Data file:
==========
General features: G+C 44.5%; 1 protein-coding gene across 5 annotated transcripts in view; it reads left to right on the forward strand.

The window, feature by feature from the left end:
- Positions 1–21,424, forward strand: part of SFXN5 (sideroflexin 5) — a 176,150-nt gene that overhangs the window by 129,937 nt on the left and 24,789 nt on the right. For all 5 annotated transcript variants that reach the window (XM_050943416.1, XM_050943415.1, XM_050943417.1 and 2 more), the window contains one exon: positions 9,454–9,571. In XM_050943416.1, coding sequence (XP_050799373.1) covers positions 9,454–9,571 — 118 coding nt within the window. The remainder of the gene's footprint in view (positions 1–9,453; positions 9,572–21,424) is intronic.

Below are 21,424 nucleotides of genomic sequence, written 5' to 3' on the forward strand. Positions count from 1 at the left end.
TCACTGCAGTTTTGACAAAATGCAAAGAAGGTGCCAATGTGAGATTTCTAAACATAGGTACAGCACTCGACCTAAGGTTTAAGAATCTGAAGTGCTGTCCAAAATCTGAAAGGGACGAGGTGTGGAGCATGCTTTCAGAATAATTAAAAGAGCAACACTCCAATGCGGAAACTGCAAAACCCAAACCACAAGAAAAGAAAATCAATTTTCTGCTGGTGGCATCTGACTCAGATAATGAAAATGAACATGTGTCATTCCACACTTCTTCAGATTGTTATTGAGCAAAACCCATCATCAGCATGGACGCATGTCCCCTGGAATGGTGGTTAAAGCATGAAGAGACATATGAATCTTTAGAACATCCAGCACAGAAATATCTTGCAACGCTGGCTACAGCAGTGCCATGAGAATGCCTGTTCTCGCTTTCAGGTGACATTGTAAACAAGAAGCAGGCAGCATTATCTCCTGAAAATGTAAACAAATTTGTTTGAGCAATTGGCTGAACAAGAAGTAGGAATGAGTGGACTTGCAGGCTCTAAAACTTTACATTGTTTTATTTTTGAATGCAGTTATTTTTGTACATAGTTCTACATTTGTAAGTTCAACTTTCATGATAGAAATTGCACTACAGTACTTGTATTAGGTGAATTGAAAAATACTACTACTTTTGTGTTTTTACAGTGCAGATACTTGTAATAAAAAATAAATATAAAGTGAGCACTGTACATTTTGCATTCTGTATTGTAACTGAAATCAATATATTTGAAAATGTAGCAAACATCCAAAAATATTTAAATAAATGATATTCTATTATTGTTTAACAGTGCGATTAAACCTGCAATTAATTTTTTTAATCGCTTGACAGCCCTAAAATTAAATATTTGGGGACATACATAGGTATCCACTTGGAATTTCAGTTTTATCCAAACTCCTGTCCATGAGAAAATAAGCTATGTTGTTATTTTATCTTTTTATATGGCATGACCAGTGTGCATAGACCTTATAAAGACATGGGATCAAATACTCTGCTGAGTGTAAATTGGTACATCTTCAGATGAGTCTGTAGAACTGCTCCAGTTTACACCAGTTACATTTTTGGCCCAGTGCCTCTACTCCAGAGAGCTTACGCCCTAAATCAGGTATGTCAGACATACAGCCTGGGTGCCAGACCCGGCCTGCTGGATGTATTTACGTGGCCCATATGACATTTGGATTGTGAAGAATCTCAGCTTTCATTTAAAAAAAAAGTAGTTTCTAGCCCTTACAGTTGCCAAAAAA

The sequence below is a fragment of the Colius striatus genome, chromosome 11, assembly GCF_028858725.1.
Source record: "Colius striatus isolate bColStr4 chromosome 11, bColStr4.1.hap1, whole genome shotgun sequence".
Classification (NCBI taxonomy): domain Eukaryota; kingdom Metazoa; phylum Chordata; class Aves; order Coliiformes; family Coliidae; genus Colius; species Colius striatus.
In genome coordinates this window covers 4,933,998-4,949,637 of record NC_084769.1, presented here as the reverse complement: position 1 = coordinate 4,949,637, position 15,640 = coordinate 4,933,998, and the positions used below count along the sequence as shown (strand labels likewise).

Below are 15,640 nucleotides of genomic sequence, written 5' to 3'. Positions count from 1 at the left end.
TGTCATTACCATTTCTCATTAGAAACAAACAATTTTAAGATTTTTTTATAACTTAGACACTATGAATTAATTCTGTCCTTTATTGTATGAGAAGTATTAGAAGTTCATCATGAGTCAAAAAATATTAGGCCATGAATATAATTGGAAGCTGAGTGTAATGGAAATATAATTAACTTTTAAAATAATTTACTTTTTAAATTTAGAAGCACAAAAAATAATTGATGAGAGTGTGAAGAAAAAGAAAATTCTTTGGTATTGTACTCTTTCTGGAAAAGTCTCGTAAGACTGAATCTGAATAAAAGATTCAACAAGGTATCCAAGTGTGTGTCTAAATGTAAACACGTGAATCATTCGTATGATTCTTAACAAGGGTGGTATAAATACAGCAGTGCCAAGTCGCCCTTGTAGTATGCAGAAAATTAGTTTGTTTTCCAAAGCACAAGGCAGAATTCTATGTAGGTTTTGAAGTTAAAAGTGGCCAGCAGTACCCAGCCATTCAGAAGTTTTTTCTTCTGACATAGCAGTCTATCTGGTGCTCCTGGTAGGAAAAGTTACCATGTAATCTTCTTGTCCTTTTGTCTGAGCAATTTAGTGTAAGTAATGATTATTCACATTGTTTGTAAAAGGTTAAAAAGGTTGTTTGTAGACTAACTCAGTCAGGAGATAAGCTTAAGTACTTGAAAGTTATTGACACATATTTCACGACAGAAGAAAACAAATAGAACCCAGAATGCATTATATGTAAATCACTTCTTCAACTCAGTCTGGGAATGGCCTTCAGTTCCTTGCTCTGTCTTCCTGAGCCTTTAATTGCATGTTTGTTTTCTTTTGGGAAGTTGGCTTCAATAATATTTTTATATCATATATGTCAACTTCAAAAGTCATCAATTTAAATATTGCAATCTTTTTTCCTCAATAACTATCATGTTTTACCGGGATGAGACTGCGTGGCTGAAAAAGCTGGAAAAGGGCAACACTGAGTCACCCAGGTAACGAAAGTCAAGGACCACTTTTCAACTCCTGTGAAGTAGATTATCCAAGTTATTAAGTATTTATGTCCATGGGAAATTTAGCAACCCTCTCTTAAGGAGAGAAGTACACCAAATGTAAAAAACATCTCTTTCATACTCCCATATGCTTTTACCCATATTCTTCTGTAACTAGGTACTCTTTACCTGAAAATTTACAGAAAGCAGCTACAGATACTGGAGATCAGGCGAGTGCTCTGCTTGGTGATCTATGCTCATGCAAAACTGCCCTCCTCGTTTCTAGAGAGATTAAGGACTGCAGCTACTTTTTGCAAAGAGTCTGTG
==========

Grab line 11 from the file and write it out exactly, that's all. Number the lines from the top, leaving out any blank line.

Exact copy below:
TGTCATTACCATTTCTCATTAGAAACAAACAATTTTAAGATTTTTTTATAACTTAGACACTATGAATTAATTCTGTCCTTTATTGTATGAGAAGTATTAGAAGTTCATCATGAGTCAAAAAATATTAGGCCATGAATATAATTGGAAGCTGAGTGTAATGGAAATATAATTAACTTTTAAAATAATTTACTTTTTAAATTTAGAAGCACAAAAAATAATTGATGAGAGTGTGAAGAAAAAGAAAATTCTTTGGTATTGTACTCTTTCTGGAAAAGTCTCGTAAGACTGAATCTGAATAAAAGATTCAACAAGGTATCCAAGTGTGTGTCTAAATGTAAACACGTGAATCATTCGTATGATTCTTAACAAGGGTGGTATAAATACAGCAGTGCCAAGTCGCCCTTGTAGTATGCAGAAAATTAGTTTGTTTTCCAAAGCACAAGGCAGAATTCTATGTAGGTTTTGAAGTTAAAAGTGGCCAGCAGTACCCAGCCATTCAGAAGTTTTTTCTTCTGACATAGCAGTCTATCTGGTGCTCCTGGTAGGAAAAGTTACCATGTAATCTTCTTGTCCTTTTGTCTGAGCAATTTAGTGTAAGTAATGATTATTCACATTGTTTGTAAAAGGTTAAAAAGGTTGTTTGTAGACTAACTCAGTCAGGAGATAAGCTTAAGTACTTGAAAGTTATTGACACATATTTCACGACAGAAGAAAACAAATAGAACCCAGAATGCATTATATGTAAATCACTTCTTCAACTCAGTCTGGGAATGGCCTTCAGTTCCTTGCTCTGTCTTCCTGAGCCTTTAATTGCATGTTTGTTTTCTTTTGGGAAGTTGGCTTCAATAATATTTTTATATCATATATGTCAACTTCAAAAGTCATCAATTTAAATATTGCAATCTTTTTTCCTCAATAACTATCATGTTTTACCGGGATGAGACTGCGTGGCTGAAAAAGCTGGAAAAGGGCAACACTGAGTCACCCAGGTAACGAAAGTCAAGGACCACTTTTCAACTCCTGTGAAGTAGATTATCCAAGTTATTAAGTATTTATGTCCATGGGAAATTTAGCAACCCTCTCTTAAGGAGAGAAGTACACCAAATGTAAAAAACATCTCTTTCATACTCCCATATGCTTTTACCCATATTCTTCTGTAACTAGGTACTCTTTACCTGAAAATTTACAGAAAGCAGCTACAGATACTGGAGATCAGGCGAGTGCTCTGCTTGGTGATCTATGCTCATGCAAAACTGCCCTCCTCGTTTCTAGAGAGATTAAGGACTGCAGCTACTTTTTGCAAAGAGTCTGTG